News & Analyses

Gold falls on soft US Dollar, lower US Treasury yields

  • Gold stabilizes at $2,305, down 0.60% amid positive sentiment, lower US Treasury yields, softer USD.
  • Fed holds fed funds rate, tweaks to QT program influence market dynamics.
  • Chair Powell urges caution on rate changes pending clearer inflation progress.

Gold price clings to the $2,300 figure in the mid-North American session on Thursday amid an upbeat market sentiment, falling US Treasury yields, and a softer US Dollar. Traders are still digesting Wednesday’s comments of the Federal Reserve’s Chairman, Jerome Powell, and the US central bank’s decision to hold rates unchanged. Meanwhile, data showed the US trade deficit narrowed a tick, and the labor market is still tight.

The XAU/USD trades at $2,305, down by 0.60%. Market participants expected a more hawkish tilt by the Fed, which remained neutral. The central bank delivered a neutral monetary policy statement and announced that it would reduce the pace of its Quantitative Tightening (QT) program.

During his press conference, Fed Chair Jerome Powell said it wouldn’t be appropriate to cut rates until they have confidence that inflation is trending toward its 2% goal, adding that this year’s inflation data “has not given us that greater confidence.” They would decide monetary policy “meeting by meeting,” while adding that slowing the pace of balance sheet runoff “will ensure a smooth transition for money markets.”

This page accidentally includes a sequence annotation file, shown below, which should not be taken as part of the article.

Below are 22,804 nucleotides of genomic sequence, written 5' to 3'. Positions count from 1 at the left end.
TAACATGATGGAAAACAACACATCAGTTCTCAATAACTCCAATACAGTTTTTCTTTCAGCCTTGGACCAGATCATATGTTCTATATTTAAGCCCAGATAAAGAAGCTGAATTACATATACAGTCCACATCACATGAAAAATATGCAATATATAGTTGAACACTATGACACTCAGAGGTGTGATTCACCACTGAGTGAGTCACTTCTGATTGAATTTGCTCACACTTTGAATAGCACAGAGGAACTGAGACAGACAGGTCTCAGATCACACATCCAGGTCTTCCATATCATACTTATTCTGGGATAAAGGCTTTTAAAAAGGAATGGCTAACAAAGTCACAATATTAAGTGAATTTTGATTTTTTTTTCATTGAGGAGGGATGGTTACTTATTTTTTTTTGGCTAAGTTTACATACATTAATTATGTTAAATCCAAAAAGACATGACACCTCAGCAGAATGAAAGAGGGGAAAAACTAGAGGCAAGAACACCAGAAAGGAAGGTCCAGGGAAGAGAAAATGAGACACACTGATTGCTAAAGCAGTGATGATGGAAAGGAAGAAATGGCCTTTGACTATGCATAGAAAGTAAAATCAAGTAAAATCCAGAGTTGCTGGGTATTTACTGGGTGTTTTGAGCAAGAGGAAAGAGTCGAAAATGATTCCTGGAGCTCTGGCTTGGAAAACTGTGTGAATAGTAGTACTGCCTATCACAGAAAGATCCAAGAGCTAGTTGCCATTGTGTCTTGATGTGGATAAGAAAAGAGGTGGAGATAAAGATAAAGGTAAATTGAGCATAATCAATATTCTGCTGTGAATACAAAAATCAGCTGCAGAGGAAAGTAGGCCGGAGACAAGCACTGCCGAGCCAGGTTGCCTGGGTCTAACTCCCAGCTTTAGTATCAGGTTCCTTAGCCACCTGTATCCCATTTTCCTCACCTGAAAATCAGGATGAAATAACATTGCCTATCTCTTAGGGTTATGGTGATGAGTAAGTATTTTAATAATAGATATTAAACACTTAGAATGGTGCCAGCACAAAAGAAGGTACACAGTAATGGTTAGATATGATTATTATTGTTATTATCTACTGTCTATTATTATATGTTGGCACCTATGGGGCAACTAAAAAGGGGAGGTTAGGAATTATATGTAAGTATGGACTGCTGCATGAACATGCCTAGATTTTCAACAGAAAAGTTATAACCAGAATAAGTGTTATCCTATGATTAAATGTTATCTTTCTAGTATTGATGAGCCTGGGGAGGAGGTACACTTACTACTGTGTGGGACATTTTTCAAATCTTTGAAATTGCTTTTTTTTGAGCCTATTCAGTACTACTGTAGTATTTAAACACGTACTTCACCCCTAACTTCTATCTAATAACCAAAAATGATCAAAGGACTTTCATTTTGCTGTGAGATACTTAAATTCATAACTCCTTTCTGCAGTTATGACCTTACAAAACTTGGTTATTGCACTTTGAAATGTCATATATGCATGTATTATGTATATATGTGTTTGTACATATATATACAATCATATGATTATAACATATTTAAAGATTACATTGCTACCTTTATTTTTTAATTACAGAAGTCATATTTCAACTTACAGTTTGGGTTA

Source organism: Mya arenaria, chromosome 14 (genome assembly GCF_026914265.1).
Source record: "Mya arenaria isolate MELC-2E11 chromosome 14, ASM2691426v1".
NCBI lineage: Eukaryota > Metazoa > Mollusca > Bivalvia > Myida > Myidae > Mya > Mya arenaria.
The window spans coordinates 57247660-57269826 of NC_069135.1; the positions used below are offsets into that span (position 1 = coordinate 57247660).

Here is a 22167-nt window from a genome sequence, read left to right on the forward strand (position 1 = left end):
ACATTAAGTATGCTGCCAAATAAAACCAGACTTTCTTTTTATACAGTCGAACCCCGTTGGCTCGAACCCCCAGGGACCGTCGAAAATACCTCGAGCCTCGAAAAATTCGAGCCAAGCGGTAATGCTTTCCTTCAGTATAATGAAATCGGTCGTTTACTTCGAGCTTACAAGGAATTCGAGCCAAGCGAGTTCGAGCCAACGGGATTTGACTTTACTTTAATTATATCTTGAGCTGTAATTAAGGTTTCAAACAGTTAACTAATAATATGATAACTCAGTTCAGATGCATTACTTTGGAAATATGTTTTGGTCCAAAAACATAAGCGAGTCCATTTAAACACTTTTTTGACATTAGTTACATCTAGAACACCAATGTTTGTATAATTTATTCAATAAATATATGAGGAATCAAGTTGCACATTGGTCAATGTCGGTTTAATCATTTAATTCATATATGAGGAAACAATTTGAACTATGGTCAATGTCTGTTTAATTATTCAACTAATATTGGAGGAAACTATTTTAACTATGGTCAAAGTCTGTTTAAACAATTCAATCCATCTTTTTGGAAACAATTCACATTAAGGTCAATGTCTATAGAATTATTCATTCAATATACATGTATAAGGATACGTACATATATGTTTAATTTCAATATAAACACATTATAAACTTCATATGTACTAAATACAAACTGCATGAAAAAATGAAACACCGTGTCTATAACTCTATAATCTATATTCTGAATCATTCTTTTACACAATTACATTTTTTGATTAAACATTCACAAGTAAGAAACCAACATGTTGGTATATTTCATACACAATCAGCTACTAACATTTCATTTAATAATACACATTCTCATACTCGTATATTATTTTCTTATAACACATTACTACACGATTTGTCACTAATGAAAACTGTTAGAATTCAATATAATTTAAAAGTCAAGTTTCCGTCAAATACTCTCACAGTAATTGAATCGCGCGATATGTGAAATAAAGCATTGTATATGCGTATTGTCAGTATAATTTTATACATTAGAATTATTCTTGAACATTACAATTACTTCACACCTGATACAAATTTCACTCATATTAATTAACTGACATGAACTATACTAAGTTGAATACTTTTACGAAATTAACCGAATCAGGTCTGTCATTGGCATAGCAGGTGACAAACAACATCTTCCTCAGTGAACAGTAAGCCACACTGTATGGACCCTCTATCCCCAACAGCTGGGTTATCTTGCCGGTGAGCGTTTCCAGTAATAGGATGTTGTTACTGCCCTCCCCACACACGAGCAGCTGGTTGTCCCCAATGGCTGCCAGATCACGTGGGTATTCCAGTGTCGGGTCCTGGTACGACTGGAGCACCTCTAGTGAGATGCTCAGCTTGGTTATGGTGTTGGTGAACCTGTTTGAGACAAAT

He added the Fed’s belief that monetary policy is sufficiently restrictive to curb inflation and disregarded the potential of hiking rates when asked.

On Wednesday, the Federal Reserve opted to maintain the federal funds rate at 5.25%- 5.50%. In their statement, they noted that the risks associated with achieving the Fed’s dual mandate, which focuses on employment and inflation, have become more balanced over the past year. Despite acknowledging progress on inflation, they also recognized that recent data suggest this progress has stalled.

Daily digest market movers: Gold price stays firm amid steady US Dollar, falling US yields

  • Gold prices remain underpinned by lower US Treasury yields and a softer US Dollar. The US 10-year Treasury note is yielding 4.579%, down five basis points (bps) from its opening level. The US Dollar Index (DXY), which tracks the Greenback’s performance against six other currencies, edged down 0.23% and is at 105.39.
  • The US Trade Balance data revealed a slight narrowing of the deficit by -0.1%, moving from $69.5 billion to $69.4 billion, which fell short of the expected $69.1 billion. This change was due to a -1.6% decrease in imports, which totaled $327 billion, and a -2.0% decline in exports, which dropped to $257.6 billion.
  • Additionally, the US Bureau of Labor Statistics (BLS) reported that US Initial Jobless Claims for the week ending April 27 remained steady at 208K, unchanged from the previous week and lower than the anticipated 212K.
  • On Wednesday, the Fed decided to keep the fed funds rate unchanged at 5.25%-5.50 %. They acknowledged that risks to achieving the Fed’s dual mandate on employment and inflation “moved toward better balance over the past year.” Although they said there’s progress on inflation, recent data showed that it has stalled.
  • Fed policymakers added that they would begin reducing their balance sheet holdings of US Treasury securities from $60 billion to $25 billion starting in June.